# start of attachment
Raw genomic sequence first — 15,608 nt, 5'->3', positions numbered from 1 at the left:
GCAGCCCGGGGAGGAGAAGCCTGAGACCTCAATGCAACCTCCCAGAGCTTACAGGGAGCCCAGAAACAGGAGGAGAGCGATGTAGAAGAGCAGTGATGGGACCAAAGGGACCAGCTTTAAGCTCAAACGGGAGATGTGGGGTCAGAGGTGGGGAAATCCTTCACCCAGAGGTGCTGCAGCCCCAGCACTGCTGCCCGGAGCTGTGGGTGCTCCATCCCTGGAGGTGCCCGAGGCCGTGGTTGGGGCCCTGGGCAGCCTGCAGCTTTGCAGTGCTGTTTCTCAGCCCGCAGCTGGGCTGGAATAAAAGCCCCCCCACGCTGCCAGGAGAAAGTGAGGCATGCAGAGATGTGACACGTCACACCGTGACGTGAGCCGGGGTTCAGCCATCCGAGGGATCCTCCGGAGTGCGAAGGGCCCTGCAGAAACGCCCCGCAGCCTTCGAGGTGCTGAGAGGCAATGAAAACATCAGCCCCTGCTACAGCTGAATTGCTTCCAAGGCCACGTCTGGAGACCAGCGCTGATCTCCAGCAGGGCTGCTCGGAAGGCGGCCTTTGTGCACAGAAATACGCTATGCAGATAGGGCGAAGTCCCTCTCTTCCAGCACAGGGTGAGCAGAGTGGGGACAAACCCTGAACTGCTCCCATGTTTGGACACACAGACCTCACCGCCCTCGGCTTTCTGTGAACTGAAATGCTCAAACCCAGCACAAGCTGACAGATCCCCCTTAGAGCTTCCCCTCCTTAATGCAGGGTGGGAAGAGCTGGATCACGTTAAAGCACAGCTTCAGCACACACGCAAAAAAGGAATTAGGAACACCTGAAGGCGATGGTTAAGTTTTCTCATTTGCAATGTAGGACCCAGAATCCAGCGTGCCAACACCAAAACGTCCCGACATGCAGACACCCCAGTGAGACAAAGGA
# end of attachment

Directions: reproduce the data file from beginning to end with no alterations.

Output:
Raw genomic sequence first — 15,608 nt, 5'->3', positions numbered from 1 at the left:
GCAGCCCGGGGAGGAGAAGCCTGAGACCTCAATGCAACCTCCCAGAGCTTACAGGGAGCCCAGAAACAGGAGGAGAGCGATGTAGAAGAGCAGTGATGGGACCAAAGGGACCAGCTTTAAGCTCAAACGGGAGATGTGGGGTCAGAGGTGGGGAAATCCTTCACCCAGAGGTGCTGCAGCCCCAGCACTGCTGCCCGGAGCTGTGGGTGCTCCATCCCTGGAGGTGCCCGAGGCCGTGGTTGGGGCCCTGGGCAGCCTGCAGCTTTGCAGTGCTGTTTCTCAGCCCGCAGCTGGGCTGGAATAAAAGCCCCCCCACGCTGCCAGGAGAAAGTGAGGCATGCAGAGATGTGACACGTCACACCGTGACGTGAGCCGGGGTTCAGCCATCCGAGGGATCCTCCGGAGTGCGAAGGGCCCTGCAGAAACGCCCCGCAGCCTTCGAGGTGCTGAGAGGCAATGAAAACATCAGCCCCTGCTACAGCTGAATTGCTTCCAAGGCCACGTCTGGAGACCAGCGCTGATCTCCAGCAGGGCTGCTCGGAAGGCGGCCTTTGTGCACAGAAATACGCTATGCAGATAGGGCGAAGTCCCTCTCTTCCAGCACAGGGTGAGCAGAGTGGGGACAAACCCTGAACTGCTCCCATGTTTGGACACACAGACCTCACCGCCCTCGGCTTTCTGTGAACTGAAATGCTCAAACCCAGCACAAGCTGACAGATCCCCCTTAGAGCTTCCCCTCCTTAATGCAGGGTGGGAAGAGCTGGATCACGTTAAAGCACAGCTTCAGCACACACGCAAAAAAGGAATTAGGAACACCTGAAGGCGATGGTTAAGTTTTCTCATTTGCAATGTAGGACCCAGAATCCAGCGTGCCAACACCAAAACGTCCCGACATGCAGACACCCCAGTGAGACAAAGGA